Pub. 3 2021 Issue 2

Member Spotlight: George Behringer

Nebraska Society of Certified Public Accountants
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George Behringer received his Nebraska CPA certificate in 1980 and has been a member of the Nebraska Society of CPAs for 41 years. We recently had the opportunity to zoom with George and wanted to share his story with you.

Q: What led you to become a CPA and where did you get your start in the profession?

A: I grew up in a family that owned and operated a small business in Erie, Pa. The business was started by my grandfather in 1911. In the late 1950s, my dad and my grandmother taught me how to process the weekly payroll for the eight to 12 employees. I was 14 at the time, and I continued preparing payroll and invoices and paying bills every week for seven years. My younger brothers continue to own and operate Standard Pattern Works in Erie.

While attending Gannon College in Erie, I also worked as an accountant at a truck stop. In both jobs, I was impressed by the way my dad and the owners of the truck stop would always follow the advice of the CPAs.

While in college, two of my classes were taught by adjunct professors who had their own CPA practices. They encouraged their students to interview with the Big 8 accounting firms. I received offers from seven of the eight and in 1966 selected the Lybrand, Ross Bros. & Montgomery office in Pittsburgh. After 10 years, I became a Coopers & Lybrand partner. In 1980, my family moved to Omaha, and I became the managing partner of the Nebraska practice in 1987.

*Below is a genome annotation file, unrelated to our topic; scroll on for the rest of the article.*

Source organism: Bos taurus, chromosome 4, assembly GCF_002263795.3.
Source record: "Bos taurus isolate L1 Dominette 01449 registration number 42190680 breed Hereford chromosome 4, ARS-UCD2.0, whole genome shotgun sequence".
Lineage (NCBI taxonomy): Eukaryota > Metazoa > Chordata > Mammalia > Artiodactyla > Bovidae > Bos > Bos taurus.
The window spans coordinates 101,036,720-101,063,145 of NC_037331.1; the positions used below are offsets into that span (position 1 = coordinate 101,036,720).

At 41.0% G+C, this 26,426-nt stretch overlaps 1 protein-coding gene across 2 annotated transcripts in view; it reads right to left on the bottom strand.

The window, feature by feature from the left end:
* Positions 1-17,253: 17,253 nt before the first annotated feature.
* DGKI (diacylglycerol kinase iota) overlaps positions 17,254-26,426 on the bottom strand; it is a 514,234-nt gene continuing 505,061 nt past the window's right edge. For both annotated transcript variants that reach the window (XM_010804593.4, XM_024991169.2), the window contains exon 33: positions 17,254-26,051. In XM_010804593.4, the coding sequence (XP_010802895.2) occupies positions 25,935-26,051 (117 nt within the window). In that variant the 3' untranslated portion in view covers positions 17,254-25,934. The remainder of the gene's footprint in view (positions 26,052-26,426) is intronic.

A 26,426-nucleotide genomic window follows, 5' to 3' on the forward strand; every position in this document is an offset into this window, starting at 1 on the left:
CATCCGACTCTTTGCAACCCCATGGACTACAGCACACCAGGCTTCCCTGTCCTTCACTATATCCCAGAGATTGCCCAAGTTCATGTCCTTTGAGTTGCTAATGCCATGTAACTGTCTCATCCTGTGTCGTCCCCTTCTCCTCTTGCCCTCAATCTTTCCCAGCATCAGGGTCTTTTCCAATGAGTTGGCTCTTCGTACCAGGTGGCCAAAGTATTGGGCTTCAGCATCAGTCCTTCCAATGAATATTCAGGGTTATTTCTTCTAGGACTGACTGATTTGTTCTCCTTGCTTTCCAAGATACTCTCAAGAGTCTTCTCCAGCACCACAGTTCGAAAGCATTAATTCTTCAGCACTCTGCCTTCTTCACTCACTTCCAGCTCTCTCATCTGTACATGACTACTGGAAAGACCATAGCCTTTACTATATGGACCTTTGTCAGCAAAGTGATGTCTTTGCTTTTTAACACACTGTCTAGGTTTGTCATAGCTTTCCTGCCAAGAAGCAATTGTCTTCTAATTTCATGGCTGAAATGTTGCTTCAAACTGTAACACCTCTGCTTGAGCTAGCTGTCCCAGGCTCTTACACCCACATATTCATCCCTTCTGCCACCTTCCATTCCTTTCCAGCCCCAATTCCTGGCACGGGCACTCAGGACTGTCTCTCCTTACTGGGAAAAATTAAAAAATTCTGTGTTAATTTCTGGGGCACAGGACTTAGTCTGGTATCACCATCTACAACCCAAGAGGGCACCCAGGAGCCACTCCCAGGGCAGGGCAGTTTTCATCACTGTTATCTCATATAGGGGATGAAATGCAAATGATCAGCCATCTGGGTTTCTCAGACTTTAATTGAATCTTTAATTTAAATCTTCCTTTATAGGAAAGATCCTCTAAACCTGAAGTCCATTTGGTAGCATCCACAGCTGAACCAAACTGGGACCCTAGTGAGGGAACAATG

In 1998, our three children had finished their undergraduate degrees, so my wife Nancy and I pursued an international assignment with PwC. After performing my due diligence, I accepted a four-year assignment in Riyadh, Saudi Arabia. PwC had just acquired a local CPA firm that previously was owned by another international firm in Saudi Arabia.

During my four years, I was responsible for risk management matters (signing off on all new client acceptances in eight Middle East countries) and quality control reviews of audit practices in the eight countries. We also enjoyed getting our family together for vacations in Australia and a safari in Africa. We came back to Nebraska twice each year. After completing my four years, I recruited a replacement PwC partner who was in the Saudi practice for the next seven years. I retired as an active partner in 2002, nine months after 9/11.

Q: Describe your involvement in developing Nebraska’s strong business relationship with Japan.

A: After being appointed Honorary Consul General of Japan in Nebraska in 2010, I searched for existing relationships between Japan and Nebraska, gathering information from the Japanese Consulate in Chicago, Nebraska Department of Economic Development, and the Japanese Saturday School conducted in Omaha for children in Kindergarten through 10th grade. Most of the parents at the school are Japanese nationals working in Nebraska and western Iowa. I became a member of the Omaha Sister Cities Association (OSCA), which includes the sister city in Shizuoka, Japan, and have accompanied Governor Pete Ricketts on two trade missions to Japan. In 2015, I was chairman of the planning committee for the 50th anniversary of the sister city relationship between Omaha and Shizuoka, which is described in more detail below. In 2013, Marubeni and NTT purchased two companies in Omaha for $2.7 billion and Jun Kaneko helped us welcome the new Japanese expats moving to Omaha. I’ve worked with a sister city group in Hastings and assisted with a 1928 Japanese Hall restoration in the Scottsbluff/Gering area. Japan is the largest foreign direct investor in Nebraska and Japan is Nebraska’s No. 1 export market outside of North America.

Q: What do you consider to be your greatest accomplishment?

A: In 2012, the Omaha Sister Cities Association (OSCA) asked me to form a committee to celebrate and commemorate the 50th anniversary in 2015 of OCSA and its sister city relationship with Shizuoka, Japan. At the time, I was the Honorary Consul General of Japan in Nebraska. OSCA now has six sister cities and we hope a seventh will soon be approved.